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22 Birds Every New Birder Should Know – A Guide For Beginners

Most common backyard birds

One of the wonderful things about birds is that they live everywhere! We don’t have to travel far to see lots of beautiful birds. In fact, plenty of beautiful birds live right in the backyard!

Backyards throughout the eastern USA are highlighted by the cheery songs and bright red plumage of Northern Cardinals. Eastern backyards also see visits from beautiful Blue Jays, while westerners are treated to the deep sapphire plumage of Steller’s Jays.

We can enjoy dozens of other birds too, all while relaxing with a hot tea or fresh, steaming coffee. Enjoying backyard birds is the perfect way to reset and begin the day on a fantastic, positive note.

Which are the most common backyard birds in your neighborhood? See this article to learn all about the most common backyard birds!


Birds Every Bird Friend Should Know

American Goldfinch

American Goldfinch

American Goldfinches are gorgeous little birds that love to visit big gardens. These small finches can also frequent smaller backyards but prefer gardens with plenty of space. Pairs can show up but small flocks are more typical, especially in backyards with Thistle and other plants that they feed on.

These little birds mostly eat small seeds that they eat while perched on sunflowers, other low plants, and feeders.

Typically, when goldfinches arrive, we hear their fun “per-chickery!” call. They vocalize as they swoop into the backyard with bounding flight.

In summer, American Goldfinches visit backyards in southern Canada and a large part of the eastern and northern USA. In winter, they occur in most of the USA and some parts of southern Canada.


Mourning Dove

Mourning Dove

Mourning Doves are lovely birds that grace backyards of all sizes. If you hear a bird making sad, low-pitched calls and wonder if you might be hearing an owl, it’s probably one of these beautiful doves!

In the morning, we often hear this species as it calls from tall pines and other backyard trees. They also like to visit feeders and in many North American backyards, Mourning Doves are the most common dove.

This species likes to pick small seeds from the ground underneath feeders but can also perch on the feeder as it eats.

We usually see Mourning Doves in pairs or small flocks and find them in backyards all year long, throughout the lower 48 states and parts of southern Canada.


Northern Cardinal

What does a cardinal sound like?

Northern Cardinals might win the prize for being the most beautiful backyard bird. There are a lot of contenders, but it’s hard to compete with a striking bright red, crested bird with a jet-black mask!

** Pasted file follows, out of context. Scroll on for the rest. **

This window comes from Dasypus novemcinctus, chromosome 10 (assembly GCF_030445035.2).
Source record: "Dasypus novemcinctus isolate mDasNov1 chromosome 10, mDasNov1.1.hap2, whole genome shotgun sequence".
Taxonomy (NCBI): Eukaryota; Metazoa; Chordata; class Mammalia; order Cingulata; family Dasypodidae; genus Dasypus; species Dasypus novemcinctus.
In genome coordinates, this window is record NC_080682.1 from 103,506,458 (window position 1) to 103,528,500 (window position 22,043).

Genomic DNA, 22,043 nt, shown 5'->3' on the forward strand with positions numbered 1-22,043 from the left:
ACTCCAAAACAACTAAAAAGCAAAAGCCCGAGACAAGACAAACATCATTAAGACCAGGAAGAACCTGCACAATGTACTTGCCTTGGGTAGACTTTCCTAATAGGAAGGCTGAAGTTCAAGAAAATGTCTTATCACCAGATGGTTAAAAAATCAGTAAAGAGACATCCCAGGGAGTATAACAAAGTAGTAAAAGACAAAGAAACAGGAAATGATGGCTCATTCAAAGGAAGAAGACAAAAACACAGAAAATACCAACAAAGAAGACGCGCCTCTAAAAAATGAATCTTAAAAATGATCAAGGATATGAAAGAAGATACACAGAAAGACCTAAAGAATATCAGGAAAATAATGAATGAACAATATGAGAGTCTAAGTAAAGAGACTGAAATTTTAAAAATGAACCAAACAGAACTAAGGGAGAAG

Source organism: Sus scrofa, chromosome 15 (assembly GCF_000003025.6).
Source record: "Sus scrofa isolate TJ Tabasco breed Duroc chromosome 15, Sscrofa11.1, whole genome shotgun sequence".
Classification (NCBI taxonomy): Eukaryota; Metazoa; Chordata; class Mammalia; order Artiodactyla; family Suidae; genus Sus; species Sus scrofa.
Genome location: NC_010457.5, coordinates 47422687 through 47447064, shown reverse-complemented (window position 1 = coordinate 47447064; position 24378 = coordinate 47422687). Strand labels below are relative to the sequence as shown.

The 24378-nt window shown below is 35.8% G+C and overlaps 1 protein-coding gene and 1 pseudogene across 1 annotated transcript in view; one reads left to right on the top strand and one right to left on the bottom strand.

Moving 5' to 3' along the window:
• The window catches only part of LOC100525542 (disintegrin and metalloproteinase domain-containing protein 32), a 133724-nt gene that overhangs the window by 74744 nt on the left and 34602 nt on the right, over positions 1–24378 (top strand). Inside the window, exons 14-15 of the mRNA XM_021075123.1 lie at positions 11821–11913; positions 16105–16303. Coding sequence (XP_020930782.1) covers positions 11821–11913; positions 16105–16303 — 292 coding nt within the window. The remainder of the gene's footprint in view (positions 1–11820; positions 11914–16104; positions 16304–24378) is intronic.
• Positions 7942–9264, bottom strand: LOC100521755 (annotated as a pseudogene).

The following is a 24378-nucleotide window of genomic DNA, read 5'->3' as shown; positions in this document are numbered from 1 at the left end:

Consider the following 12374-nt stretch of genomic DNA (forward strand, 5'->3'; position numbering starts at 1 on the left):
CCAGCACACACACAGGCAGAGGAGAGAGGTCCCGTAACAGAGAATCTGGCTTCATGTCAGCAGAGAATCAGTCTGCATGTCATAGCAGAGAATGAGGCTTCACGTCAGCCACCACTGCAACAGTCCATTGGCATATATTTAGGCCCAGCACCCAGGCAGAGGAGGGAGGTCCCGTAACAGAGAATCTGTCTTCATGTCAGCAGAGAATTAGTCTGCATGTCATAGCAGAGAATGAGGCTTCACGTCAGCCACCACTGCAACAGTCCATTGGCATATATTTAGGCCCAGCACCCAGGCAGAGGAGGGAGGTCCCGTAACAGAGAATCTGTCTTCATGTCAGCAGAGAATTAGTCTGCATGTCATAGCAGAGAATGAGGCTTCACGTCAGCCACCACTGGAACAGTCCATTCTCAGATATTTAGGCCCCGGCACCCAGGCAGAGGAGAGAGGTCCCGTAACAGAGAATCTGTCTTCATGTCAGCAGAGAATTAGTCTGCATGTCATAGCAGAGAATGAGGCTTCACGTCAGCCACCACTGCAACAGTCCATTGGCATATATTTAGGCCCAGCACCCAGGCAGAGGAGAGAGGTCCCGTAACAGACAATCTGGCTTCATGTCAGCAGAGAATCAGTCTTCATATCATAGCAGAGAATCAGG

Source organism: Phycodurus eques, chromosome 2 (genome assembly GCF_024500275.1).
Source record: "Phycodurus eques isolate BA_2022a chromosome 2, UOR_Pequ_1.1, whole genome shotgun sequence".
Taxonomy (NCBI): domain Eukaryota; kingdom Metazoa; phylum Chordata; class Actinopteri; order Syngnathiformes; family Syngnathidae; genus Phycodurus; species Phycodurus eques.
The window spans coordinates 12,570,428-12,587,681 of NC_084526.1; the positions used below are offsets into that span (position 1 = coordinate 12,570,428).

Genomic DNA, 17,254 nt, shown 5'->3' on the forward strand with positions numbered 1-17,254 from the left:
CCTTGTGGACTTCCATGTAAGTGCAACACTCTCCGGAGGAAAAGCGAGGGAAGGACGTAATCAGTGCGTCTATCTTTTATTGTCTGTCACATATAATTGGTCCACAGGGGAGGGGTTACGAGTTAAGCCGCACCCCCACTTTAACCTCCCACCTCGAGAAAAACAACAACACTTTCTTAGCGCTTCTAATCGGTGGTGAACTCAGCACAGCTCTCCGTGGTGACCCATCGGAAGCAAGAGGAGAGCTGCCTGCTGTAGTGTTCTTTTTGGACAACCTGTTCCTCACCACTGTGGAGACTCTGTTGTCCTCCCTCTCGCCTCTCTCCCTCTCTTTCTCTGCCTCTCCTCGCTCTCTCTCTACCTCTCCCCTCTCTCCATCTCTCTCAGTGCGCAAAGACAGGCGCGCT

Even better, this breathtaking species is common! Northern Cardinals love backyards with dense shrubbery and trees. They nest there and also forage in this habitat for bugs and seeds.

Male Northern Cardinals sing their pretty whistled songs from bushes as well as from backyard trees and even from the tops of houses.

Related: Bird watching for beginners (incl. what to bring)

Pairs of this lovely species also visit feeders to feed on sunflower seeds, especially in the morning and late afternoon.

We enjoy Northern Cardinals all year long in southeastern Canada, and in the eastern and southwestern USA.


American Robin

American Robin

American Robins are common thrushes welcome in every backyard. It’s a joy to watch pairs of these lovely birds forage for worms on fresh green lawns!

We also enjoy the male’s beautiful caroling song. As he sings from a neighborhood tree, the male tells us that spring has arrived and that we can expect robin nests in our backyard trees and bushes.

These beautiful, familiar birds are resident in summer, but by fall and winter, most American Robins form flocks that feed on fruiting trees in rural areas. Birds from northern regions also migrate south.

Instead of visiting feeders, American Robins look for bugs and worms in open areas. This handsome bird lives in Alaska, most of Canada, and throughout the USA south to Mexico.


Blue Jay

Blue Jay

Blue Jays are one of the boldest of beautiful backyard birds. When Blue Jays are present, we can’t help but hear their loud, varied vocalizations issuing from maples, oaks, and other tall backyard trees.

These smart birds are also frequent at backyard feeders. Put out some acorns and peanuts and it won’t be long before a pair of Blue Jays comes in to investigate!

If you have a tall tree or two, they might also nest high above your backyard. These omnivores can also attack the nests of other birds.